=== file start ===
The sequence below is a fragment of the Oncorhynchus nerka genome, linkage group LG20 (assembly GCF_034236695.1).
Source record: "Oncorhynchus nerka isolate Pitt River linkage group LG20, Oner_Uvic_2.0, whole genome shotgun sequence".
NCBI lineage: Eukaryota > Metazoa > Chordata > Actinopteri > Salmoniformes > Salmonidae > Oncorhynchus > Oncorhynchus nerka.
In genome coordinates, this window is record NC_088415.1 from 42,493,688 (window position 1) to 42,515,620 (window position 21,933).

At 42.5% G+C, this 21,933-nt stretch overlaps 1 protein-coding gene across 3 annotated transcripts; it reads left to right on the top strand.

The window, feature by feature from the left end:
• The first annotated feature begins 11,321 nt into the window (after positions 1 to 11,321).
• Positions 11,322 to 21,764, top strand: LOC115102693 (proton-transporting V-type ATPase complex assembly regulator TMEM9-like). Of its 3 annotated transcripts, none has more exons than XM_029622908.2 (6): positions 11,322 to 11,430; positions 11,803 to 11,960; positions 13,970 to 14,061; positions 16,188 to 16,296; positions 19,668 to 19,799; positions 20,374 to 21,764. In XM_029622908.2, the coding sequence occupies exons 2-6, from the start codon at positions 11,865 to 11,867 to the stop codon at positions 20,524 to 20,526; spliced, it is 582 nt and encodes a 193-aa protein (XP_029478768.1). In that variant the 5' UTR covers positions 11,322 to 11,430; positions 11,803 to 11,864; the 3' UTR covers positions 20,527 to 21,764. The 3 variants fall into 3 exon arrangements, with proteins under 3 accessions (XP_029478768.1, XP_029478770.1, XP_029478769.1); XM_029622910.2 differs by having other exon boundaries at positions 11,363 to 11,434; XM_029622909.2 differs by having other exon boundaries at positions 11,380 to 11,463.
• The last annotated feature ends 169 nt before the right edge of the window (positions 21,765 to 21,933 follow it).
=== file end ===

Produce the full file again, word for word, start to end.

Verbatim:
The sequence below is a fragment of the Oncorhynchus nerka genome, linkage group LG20 (assembly GCF_034236695.1).
Source record: "Oncorhynchus nerka isolate Pitt River linkage group LG20, Oner_Uvic_2.0, whole genome shotgun sequence".
NCBI lineage: Eukaryota > Metazoa > Chordata > Actinopteri > Salmoniformes > Salmonidae > Oncorhynchus > Oncorhynchus nerka.
In genome coordinates, this window is record NC_088415.1 from 42,493,688 (window position 1) to 42,515,620 (window position 21,933).

At 42.5% G+C, this 21,933-nt stretch overlaps 1 protein-coding gene across 3 annotated transcripts; it reads left to right on the top strand.

The window, feature by feature from the left end:
• The first annotated feature begins 11,321 nt into the window (after positions 1 to 11,321).
• Positions 11,322 to 21,764, top strand: LOC115102693 (proton-transporting V-type ATPase complex assembly regulator TMEM9-like). Of its 3 annotated transcripts, none has more exons than XM_029622908.2 (6): positions 11,322 to 11,430; positions 11,803 to 11,960; positions 13,970 to 14,061; positions 16,188 to 16,296; positions 19,668 to 19,799; positions 20,374 to 21,764. In XM_029622908.2, the coding sequence occupies exons 2-6, from the start codon at positions 11,865 to 11,867 to the stop codon at positions 20,524 to 20,526; spliced, it is 582 nt and encodes a 193-aa protein (XP_029478768.1). In that variant the 5' UTR covers positions 11,322 to 11,430; positions 11,803 to 11,864; the 3' UTR covers positions 20,527 to 21,764. The 3 variants fall into 3 exon arrangements, with proteins under 3 accessions (XP_029478768.1, XP_029478770.1, XP_029478769.1); XM_029622910.2 differs by having other exon boundaries at positions 11,363 to 11,434; XM_029622909.2 differs by having other exon boundaries at positions 11,380 to 11,463.
• The last annotated feature ends 169 nt before the right edge of the window (positions 21,765 to 21,933 follow it).